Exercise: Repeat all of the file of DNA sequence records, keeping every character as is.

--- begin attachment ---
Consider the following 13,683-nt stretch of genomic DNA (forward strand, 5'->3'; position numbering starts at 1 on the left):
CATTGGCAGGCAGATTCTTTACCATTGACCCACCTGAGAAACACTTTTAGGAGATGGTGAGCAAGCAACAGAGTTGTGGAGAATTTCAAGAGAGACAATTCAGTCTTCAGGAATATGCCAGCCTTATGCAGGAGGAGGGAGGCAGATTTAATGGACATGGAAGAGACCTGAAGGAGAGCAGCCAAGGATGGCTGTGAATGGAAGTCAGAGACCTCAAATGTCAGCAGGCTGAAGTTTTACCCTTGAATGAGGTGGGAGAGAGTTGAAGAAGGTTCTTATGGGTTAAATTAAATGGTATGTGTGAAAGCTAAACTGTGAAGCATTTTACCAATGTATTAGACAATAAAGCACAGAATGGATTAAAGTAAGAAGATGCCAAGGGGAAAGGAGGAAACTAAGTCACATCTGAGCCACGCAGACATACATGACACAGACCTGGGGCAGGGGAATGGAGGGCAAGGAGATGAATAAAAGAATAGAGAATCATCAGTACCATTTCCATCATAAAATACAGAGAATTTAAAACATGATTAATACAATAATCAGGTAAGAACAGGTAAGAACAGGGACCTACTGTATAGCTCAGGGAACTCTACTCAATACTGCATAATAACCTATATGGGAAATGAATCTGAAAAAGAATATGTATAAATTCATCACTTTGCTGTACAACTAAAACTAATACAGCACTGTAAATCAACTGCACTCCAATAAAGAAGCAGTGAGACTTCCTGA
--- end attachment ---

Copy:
Consider the following 13,683-nt stretch of genomic DNA (forward strand, 5'->3'; position numbering starts at 1 on the left):
CATTGGCAGGCAGATTCTTTACCATTGACCCACCTGAGAAACACTTTTAGGAGATGGTGAGCAAGCAACAGAGTTGTGGAGAATTTCAAGAGAGACAATTCAGTCTTCAGGAATATGCCAGCCTTATGCAGGAGGAGGGAGGCAGATTTAATGGACATGGAAGAGACCTGAAGGAGAGCAGCCAAGGATGGCTGTGAATGGAAGTCAGAGACCTCAAATGTCAGCAGGCTGAAGTTTTACCCTTGAATGAGGTGGGAGAGAGTTGAAGAAGGTTCTTATGGGTTAAATTAAATGGTATGTGTGAAAGCTAAACTGTGAAGCATTTTACCAATGTATTAGACAATAAAGCACAGAATGGATTAAAGTAAGAAGATGCCAAGGGGAAAGGAGGAAACTAAGTCACATCTGAGCCACGCAGACATACATGACACAGACCTGGGGCAGGGGAATGGAGGGCAAGGAGATGAATAAAAGAATAGAGAATCATCAGTACCATTTCCATCATAAAATACAGAGAATTTAAAACATGATTAATACAATAATCAGGTAAGAACAGGTAAGAACAGGGACCTACTGTATAGCTCAGGGAACTCTACTCAATACTGCATAATAACCTATATGGGAAATGAATCTGAAAAAGAATATGTATAAATTCATCACTTTGCTGTACAACTAAAACTAATACAGCACTGTAAATCAACTGCACTCCAATAAAGAAGCAGTGAGACTTCCTGA